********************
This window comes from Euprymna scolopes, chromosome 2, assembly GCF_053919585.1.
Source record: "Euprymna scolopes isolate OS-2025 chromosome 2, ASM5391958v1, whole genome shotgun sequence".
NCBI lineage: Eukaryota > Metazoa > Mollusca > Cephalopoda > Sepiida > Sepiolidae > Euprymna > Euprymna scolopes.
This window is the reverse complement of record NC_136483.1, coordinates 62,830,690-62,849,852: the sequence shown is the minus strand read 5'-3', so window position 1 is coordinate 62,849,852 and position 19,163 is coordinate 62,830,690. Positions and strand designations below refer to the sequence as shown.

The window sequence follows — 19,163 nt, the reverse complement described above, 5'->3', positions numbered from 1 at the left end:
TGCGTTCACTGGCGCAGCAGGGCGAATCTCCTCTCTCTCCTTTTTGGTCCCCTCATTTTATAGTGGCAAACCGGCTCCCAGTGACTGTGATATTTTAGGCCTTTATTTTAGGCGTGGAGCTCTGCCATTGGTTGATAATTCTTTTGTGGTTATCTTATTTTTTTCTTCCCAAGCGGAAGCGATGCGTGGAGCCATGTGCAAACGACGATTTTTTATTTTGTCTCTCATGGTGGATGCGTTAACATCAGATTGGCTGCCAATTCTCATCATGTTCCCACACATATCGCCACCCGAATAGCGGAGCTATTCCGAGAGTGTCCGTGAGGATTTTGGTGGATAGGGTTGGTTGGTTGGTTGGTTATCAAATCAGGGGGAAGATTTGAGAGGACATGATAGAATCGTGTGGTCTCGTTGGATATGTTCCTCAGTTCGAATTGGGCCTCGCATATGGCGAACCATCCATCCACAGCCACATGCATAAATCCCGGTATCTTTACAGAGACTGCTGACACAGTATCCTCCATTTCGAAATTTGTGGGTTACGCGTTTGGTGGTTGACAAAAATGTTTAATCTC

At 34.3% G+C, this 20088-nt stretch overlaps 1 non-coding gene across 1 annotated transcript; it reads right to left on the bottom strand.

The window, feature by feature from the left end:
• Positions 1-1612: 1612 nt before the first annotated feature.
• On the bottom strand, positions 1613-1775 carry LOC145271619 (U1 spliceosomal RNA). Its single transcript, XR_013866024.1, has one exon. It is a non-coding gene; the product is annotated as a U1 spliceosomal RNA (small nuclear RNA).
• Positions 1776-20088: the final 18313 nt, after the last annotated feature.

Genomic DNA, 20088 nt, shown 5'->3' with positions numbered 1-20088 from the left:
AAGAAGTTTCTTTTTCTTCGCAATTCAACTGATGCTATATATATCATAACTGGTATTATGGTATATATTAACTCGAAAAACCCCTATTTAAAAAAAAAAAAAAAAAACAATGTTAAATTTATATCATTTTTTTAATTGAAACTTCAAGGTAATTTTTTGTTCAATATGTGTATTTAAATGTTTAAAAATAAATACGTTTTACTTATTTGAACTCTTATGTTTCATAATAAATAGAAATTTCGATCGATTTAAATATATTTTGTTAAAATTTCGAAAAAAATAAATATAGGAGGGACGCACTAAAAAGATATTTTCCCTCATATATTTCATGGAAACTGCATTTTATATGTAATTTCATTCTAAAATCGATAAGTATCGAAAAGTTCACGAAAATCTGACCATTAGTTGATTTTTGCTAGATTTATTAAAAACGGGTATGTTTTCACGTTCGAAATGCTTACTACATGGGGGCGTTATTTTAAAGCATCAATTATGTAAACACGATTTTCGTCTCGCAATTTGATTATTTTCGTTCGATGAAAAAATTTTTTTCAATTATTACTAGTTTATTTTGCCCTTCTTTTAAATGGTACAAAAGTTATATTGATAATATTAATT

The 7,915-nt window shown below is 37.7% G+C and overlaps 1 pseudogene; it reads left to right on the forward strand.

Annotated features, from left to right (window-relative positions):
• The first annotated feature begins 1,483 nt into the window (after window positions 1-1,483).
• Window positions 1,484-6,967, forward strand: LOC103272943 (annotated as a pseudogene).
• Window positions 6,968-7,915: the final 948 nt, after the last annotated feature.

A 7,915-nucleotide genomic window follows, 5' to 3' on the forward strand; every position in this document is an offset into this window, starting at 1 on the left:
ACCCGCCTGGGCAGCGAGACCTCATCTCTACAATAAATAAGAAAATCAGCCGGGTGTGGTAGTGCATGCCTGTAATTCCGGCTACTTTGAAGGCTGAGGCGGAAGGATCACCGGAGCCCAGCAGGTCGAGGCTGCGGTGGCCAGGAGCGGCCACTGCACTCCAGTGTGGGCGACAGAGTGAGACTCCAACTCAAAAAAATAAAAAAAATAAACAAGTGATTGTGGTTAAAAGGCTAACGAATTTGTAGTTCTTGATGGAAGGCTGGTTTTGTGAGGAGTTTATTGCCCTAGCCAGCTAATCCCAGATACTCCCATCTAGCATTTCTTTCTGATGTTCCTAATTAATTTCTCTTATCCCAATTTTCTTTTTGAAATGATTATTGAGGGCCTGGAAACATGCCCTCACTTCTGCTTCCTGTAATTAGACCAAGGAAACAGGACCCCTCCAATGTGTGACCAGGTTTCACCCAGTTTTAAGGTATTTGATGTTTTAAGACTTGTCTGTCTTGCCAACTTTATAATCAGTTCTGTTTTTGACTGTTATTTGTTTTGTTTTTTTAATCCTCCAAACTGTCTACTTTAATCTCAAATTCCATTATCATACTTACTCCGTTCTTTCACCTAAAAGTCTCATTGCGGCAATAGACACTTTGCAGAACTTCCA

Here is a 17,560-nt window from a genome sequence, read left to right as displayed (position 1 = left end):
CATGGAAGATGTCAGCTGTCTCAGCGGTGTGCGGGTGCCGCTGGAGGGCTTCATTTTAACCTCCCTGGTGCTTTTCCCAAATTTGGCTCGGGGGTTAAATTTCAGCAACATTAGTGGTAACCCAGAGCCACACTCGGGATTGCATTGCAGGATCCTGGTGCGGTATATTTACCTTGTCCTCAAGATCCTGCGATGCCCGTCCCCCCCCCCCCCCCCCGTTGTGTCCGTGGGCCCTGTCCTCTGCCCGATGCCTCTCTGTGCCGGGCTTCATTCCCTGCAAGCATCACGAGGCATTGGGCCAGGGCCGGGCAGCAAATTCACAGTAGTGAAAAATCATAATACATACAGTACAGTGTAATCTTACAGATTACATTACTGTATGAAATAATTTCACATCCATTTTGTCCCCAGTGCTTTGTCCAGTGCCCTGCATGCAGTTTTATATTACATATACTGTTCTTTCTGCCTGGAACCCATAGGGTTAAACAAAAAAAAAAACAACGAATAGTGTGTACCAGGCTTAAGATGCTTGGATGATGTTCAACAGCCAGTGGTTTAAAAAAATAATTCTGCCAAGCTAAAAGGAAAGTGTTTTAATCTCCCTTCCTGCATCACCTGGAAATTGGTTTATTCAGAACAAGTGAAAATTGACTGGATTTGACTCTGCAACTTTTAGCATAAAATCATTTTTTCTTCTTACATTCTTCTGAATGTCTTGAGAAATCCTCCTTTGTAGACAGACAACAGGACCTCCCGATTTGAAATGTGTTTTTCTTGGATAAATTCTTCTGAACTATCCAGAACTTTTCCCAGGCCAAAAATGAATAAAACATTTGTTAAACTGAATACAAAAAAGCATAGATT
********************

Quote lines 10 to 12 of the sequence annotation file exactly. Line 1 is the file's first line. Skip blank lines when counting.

• On the bottom strand, positions 1613-1775 carry LOC145271619 (U1 spliceosomal RNA). Its single transcript, XR_013866024.1, has one exon. It is a non-coding gene; the product is annotated as a U1 spliceosomal RNA (small nuclear RNA).
• Positions 1776-20088: the final 18313 nt, after the last annotated feature.

Genomic DNA, 20088 nt, shown 5'->3' with positions numbered 1-20088 from the left: